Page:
If she doesn't bite on that don't worry - the next one will be all elevens.

    old jim
  11. Dec 11, 2014 #10


    Staff: Mentor

    We should close this thread the OP has never responded since he opened it so our advice is falling on deaf ears and we'll not know the outcome anyway.
  12. Dec 12, 2014 #11
    I haven't responded because not a whole lot has happened, and grad school is a busy time... But I'm done with finals and pulled some high grades, so there's something.

    She has progressively been contacting me more and more through sms, particularly after an exchange that made her laugh substantially, she appears to be having fun. In person her behavior around me is still the same I think. I haven't brought up having a date explicitly again (I wasn't very direct that one time I described). I don't know what to think other than the fact that I can't believe she would genuinely be interested in me romantically, so all I'm doing is listening and keeping my expectations low.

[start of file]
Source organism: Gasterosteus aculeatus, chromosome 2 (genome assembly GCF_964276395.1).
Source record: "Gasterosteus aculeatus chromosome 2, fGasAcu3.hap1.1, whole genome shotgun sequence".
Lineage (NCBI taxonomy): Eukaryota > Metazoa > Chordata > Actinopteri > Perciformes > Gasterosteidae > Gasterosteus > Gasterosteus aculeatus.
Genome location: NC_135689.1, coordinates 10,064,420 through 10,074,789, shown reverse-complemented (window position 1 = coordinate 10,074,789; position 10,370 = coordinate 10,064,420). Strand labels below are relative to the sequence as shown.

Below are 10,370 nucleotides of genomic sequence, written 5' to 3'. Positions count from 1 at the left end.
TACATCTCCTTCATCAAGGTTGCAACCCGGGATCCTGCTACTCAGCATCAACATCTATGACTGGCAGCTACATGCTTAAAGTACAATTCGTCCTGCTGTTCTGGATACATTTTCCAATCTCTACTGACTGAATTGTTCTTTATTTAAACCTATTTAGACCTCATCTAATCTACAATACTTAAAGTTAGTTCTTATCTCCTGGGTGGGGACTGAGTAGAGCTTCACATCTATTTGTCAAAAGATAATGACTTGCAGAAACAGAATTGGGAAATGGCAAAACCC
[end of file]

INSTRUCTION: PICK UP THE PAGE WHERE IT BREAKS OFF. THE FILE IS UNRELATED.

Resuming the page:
13. Dec 12, 2014 #12


    Staff: Mentor

    That's good to hear both academically and friendship wise. I think the key point to bear in mind is that workplace romances are fraught with danger. If they go sour then people feel miserable, grades may drop and they get into a slump. Also coworkers talk and that can mess the workplace up as well. Going slow is the best strategy in this situation.